January 28, 2018
January 28, 2018
AIBA

World Series of Boxing

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AIBA, the international governing body for Olympic boxing, has made Gafur Rakhimov, a man shrouded in controversy, the organisation’s new Interim president.

Previous president Dr. Ching Kuo Wu stepped down last year after a protracted dispute over allegations of financial mismanagement at AIBA. Issues around a $10 million loan from Azerbaijan-based company Benkons left AIBA facing the threat of bankruptcy. Rakhimov has been integral to reaching a settlement with Benkons.

Franco Falcinelli then stepped in as Interim president. Despite an understanding that Wu would be named Honorary President, that was rejected in a vote at an Extraordinary Congress which AIBA held in Dubai on Saturday (January 27).

At the meeting Falcinelli resigned as Interim president and Rakhimov was appointed in his place, according to AIBA statutes. Rakhimov is a long serving Vice President at AIBA. He has also been sanctioned by the United States Department of the Treasury, no less, for alleged links to a significant “transnational criminal organisation,” the Thieves-in-Law. The action taken by the US Department of the Treasury’s Office of Foreign Assets Control last month prevents US persons from conducting financial or other transactions with the individuals and entities it designated, and froze any assets they may have under American jurisdiction.

“The Thieves-in-Law is a Eurasian crime syndicate that has been linked to a long list of illicit activity across the globe,” OFAC Director John E. Smith said. “Treasury is designating the Thieves-in-Law as part of a broader strategy to disrupt the financial infrastructure of transnational criminal organisations that pose a threat to the United States and our allies.”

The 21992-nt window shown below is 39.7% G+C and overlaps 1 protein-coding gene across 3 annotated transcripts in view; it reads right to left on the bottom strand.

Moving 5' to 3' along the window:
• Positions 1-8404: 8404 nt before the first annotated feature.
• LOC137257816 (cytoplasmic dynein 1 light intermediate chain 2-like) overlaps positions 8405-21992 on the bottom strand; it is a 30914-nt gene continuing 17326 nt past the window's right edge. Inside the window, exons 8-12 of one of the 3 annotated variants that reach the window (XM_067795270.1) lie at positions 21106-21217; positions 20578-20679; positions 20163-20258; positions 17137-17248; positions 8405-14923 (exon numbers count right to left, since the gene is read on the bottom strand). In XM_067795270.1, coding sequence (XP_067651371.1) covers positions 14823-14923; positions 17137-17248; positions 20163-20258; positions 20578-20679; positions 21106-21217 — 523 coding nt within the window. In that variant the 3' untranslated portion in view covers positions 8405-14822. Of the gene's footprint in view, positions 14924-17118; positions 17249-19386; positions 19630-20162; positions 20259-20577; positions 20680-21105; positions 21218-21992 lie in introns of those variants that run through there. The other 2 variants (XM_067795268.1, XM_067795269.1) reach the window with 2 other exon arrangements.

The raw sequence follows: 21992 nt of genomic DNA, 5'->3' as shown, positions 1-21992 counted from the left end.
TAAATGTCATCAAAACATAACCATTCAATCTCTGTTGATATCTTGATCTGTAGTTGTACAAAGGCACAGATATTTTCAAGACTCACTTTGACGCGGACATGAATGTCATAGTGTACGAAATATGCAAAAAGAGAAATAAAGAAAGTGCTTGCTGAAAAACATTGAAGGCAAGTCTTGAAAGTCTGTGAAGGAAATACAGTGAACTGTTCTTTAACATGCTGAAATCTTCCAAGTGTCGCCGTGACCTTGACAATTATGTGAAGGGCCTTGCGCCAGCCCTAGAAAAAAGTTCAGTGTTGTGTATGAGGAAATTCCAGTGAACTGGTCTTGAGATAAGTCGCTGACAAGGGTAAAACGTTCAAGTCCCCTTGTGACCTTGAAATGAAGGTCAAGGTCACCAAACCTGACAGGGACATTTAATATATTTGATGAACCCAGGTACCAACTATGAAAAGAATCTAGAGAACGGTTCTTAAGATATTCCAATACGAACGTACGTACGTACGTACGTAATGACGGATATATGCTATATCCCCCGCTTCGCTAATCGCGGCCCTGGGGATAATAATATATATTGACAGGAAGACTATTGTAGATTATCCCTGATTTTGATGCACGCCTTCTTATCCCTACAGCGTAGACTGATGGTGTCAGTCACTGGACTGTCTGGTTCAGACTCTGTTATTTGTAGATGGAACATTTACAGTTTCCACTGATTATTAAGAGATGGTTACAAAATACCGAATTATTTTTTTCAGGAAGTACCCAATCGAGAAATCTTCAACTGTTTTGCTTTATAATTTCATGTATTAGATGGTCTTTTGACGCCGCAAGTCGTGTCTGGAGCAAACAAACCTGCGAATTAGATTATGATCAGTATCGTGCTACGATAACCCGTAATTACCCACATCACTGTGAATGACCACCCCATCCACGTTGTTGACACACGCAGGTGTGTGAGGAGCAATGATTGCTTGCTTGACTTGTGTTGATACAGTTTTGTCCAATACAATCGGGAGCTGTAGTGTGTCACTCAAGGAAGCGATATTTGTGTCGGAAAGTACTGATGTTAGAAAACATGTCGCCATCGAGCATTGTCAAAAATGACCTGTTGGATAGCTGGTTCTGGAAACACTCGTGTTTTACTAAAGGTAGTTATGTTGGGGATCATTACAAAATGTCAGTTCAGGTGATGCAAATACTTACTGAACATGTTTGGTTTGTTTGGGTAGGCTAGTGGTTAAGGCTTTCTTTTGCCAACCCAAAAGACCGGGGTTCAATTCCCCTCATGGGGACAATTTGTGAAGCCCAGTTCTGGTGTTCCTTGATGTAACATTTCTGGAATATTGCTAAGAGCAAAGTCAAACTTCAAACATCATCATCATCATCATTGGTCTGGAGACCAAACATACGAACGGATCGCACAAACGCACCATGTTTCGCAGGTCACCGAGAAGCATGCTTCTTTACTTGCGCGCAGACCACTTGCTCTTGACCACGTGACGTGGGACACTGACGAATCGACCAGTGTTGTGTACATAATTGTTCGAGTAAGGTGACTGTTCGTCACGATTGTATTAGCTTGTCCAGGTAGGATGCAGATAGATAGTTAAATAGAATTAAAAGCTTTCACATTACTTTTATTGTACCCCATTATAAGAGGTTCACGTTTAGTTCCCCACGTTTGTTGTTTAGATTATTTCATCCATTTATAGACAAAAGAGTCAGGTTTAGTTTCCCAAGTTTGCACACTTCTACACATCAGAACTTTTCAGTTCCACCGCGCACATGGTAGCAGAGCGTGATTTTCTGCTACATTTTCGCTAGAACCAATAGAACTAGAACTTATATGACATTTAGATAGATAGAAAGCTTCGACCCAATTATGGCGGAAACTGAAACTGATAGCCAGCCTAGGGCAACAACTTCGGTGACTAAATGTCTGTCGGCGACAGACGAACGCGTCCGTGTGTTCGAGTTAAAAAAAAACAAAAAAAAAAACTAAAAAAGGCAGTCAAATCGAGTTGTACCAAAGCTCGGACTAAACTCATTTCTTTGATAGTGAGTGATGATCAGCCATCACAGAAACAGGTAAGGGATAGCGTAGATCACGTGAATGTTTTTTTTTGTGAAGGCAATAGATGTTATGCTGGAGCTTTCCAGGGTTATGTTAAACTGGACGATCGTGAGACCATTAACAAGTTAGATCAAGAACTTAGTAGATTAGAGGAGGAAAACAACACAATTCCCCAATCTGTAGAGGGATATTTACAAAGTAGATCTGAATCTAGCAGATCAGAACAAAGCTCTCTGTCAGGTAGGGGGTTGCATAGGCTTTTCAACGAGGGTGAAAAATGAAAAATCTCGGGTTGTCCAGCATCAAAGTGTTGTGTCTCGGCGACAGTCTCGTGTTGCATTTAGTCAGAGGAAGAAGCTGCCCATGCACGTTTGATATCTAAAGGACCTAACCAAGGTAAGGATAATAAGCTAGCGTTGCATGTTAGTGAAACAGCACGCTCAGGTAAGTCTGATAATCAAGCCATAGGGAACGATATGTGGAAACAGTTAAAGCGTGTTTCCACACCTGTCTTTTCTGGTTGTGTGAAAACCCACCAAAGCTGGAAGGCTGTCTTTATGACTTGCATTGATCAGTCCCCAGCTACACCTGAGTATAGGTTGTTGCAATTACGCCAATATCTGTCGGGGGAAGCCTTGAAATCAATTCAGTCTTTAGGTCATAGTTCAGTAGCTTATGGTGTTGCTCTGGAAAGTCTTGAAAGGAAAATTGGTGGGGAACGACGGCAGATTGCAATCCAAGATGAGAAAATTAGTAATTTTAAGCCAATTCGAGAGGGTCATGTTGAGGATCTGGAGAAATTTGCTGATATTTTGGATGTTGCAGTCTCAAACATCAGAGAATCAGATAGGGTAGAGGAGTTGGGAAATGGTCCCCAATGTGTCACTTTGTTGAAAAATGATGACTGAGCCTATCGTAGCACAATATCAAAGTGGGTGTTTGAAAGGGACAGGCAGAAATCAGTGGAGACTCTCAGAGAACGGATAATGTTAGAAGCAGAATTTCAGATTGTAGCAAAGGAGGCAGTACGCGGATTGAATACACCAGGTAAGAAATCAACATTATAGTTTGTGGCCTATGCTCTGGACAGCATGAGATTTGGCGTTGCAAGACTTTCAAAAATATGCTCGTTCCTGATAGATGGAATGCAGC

In a statement the Treasury department said, “Gafur Rakhimov is being designated for providing material support to the Thieves-in-Law. Rakhimov has collaborated with Thieves-in-Law on business, as well as assisted Thieves-in-Law by providing warning of law enforcement issues, arranging meetings, and addressing other problems. Rakhimov has been described as having moved from extortion and car theft to becoming one of Uzbekistan’s leading criminals and an important person involved in the heroin trade.” He has not however been prosecuted of anything.

Rakhimov though told the Extraordinary Congress that he would restore transparency and financial stability to AIBA. “We must work closely with national federations and with the International Olympic Committee to restore confidence in AIBA’s financial management and in its integrity,” he said. “This means greater transparency and improved corporate governance of AIBA, together with independent audits that are conducted in the light of day and not hidden from the AIBA Executive Committee and national federations as happened last year.”

“Now is the time for us all to unite,” he continued. “Our greatest responsibility must be to the millions of fans around the world who love boxing and want to be inspired by world-class boxing. We owe it to the fans to make boxing great again.”

To Falcinelli, Rakhimov “is a great ambassador for our sport”. Falcinelli added, “I am confident that he will provide the leadership to restore AIBA to greatness.”

An election to decide a permanent president for AIBA is due to take place later this year.